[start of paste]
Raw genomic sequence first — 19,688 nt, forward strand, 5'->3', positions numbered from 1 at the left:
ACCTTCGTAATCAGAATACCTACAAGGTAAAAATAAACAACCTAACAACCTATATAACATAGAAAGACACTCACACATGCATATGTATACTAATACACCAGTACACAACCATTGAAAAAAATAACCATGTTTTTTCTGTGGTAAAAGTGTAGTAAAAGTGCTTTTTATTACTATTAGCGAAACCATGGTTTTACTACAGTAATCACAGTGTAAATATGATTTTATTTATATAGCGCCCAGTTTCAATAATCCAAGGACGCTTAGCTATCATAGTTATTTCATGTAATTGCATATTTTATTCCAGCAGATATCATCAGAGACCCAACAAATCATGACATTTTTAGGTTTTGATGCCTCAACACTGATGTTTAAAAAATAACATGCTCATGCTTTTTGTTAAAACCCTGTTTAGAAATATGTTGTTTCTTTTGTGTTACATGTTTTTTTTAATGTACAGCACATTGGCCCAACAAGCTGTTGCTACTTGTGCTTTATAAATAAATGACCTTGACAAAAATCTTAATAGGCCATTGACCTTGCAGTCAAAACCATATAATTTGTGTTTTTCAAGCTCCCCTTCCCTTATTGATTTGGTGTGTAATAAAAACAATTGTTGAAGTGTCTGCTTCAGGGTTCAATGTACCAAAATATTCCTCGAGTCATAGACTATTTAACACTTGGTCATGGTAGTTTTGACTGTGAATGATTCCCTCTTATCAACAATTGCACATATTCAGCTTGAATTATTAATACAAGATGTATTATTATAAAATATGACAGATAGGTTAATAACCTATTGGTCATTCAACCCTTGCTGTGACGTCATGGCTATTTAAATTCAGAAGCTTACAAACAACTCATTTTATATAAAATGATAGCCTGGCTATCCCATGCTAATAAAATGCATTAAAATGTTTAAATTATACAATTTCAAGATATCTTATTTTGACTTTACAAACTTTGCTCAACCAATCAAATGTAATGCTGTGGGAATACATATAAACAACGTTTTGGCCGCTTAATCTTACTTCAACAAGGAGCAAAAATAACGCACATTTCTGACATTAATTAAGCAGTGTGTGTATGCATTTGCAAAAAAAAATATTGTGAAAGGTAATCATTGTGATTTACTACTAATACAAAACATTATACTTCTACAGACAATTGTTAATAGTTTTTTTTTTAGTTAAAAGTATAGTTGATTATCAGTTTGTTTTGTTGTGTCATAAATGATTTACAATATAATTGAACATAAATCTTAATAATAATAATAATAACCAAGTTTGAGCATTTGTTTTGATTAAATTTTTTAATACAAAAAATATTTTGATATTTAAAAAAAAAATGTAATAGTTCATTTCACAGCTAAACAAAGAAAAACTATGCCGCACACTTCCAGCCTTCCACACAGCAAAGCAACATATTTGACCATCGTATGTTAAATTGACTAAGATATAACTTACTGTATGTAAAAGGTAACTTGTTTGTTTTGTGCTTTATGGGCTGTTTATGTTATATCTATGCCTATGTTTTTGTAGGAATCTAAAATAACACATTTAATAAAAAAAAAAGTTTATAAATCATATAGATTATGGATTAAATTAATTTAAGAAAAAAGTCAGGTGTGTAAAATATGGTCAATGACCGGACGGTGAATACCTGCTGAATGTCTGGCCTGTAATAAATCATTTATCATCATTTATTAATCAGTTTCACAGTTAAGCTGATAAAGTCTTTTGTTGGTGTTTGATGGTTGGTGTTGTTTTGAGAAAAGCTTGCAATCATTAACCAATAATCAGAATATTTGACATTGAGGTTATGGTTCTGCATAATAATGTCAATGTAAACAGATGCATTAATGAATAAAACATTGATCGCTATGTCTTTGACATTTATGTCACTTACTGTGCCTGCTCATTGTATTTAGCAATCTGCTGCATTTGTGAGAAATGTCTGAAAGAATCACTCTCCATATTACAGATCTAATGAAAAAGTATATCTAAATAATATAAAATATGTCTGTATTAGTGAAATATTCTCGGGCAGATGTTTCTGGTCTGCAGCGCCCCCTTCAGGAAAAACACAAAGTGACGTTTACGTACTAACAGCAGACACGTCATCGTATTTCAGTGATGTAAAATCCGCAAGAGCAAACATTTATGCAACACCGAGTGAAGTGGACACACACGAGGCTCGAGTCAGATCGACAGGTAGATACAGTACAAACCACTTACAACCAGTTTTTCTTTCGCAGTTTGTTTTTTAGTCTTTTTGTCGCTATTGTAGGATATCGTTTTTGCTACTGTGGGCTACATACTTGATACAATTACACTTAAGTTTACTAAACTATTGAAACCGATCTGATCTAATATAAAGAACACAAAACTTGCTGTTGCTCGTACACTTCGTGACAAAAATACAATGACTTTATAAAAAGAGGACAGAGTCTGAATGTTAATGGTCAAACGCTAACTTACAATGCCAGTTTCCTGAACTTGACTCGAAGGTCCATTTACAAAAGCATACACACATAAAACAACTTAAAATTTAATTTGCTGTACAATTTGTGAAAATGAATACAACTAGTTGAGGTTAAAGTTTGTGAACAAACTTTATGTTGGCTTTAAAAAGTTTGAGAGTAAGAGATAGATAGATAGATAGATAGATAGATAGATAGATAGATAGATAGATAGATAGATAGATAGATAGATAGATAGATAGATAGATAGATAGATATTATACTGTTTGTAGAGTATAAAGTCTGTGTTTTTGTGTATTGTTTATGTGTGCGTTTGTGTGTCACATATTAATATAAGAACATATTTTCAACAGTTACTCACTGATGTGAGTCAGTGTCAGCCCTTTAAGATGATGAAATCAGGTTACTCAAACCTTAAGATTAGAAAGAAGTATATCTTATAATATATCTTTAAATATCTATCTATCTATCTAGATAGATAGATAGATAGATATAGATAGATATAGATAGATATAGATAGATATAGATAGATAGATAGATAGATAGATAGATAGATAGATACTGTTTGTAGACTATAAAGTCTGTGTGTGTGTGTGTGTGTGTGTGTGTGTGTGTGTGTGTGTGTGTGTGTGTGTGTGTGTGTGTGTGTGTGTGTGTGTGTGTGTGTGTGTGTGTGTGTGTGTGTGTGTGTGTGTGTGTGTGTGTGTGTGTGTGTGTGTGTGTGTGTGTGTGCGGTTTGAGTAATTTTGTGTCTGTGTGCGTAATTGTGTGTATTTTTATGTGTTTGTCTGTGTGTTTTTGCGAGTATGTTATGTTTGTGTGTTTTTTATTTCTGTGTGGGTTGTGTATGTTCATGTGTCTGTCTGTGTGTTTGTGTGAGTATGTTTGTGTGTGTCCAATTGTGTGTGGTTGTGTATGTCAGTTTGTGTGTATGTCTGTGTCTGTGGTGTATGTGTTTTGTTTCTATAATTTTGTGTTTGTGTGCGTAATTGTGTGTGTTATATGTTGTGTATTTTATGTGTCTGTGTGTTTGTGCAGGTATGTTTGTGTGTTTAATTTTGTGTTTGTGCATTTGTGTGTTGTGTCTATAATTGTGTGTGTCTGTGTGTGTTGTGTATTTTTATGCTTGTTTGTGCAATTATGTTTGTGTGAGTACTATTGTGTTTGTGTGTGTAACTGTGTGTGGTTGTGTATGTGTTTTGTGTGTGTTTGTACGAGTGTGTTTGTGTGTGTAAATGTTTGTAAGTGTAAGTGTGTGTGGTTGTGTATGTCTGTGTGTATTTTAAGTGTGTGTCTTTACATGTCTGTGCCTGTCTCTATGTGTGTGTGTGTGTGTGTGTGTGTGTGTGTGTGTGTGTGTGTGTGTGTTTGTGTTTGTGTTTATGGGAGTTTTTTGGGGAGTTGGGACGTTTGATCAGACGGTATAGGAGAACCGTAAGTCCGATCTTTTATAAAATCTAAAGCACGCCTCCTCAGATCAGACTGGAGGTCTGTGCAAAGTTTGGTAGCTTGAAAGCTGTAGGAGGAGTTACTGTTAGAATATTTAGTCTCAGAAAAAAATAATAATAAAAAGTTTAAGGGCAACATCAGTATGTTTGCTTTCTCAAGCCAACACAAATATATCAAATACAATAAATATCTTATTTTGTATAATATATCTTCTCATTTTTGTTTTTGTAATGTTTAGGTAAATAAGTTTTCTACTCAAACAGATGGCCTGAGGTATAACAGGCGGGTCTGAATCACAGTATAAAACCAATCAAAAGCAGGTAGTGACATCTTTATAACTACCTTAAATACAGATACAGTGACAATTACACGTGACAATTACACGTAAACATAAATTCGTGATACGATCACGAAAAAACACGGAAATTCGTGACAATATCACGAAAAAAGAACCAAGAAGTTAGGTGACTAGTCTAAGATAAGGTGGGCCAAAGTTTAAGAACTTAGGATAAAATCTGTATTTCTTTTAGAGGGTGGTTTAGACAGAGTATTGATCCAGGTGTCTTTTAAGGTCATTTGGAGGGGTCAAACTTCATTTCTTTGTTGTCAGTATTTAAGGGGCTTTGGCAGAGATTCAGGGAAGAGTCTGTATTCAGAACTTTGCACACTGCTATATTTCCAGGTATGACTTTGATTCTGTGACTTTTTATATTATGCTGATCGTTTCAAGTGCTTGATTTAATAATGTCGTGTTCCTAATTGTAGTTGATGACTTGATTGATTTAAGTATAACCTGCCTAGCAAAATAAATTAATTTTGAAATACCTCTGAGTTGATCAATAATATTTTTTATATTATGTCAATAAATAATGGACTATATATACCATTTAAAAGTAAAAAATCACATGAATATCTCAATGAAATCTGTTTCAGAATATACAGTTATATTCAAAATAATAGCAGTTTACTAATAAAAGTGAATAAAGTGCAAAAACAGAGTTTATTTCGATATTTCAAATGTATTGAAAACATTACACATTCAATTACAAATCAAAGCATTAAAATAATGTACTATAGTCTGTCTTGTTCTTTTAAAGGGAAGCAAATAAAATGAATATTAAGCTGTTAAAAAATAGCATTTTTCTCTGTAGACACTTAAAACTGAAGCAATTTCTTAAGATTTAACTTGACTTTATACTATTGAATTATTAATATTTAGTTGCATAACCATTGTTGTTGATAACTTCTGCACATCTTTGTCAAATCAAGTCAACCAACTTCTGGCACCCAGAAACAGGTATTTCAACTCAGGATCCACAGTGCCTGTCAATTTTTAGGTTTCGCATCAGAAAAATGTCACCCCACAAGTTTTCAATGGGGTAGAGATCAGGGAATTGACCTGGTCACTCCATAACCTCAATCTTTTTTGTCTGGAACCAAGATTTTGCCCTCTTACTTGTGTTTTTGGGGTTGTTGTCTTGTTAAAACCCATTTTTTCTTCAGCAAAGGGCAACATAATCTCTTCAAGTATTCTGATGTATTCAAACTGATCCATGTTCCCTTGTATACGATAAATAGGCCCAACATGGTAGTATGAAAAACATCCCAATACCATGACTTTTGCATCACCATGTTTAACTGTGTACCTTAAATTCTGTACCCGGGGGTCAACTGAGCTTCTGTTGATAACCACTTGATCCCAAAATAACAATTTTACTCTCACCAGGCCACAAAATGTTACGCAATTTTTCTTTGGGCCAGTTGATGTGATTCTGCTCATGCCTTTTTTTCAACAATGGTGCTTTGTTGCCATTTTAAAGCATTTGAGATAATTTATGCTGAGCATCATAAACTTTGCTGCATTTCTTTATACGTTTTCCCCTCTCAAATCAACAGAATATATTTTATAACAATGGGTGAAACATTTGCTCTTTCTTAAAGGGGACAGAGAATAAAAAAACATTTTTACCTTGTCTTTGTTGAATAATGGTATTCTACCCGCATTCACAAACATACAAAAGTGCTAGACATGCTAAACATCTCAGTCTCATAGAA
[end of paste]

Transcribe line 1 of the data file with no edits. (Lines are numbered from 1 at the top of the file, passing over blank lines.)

Raw genomic sequence first — 19,688 nt, forward strand, 5'->3', positions numbered from 1 at the left: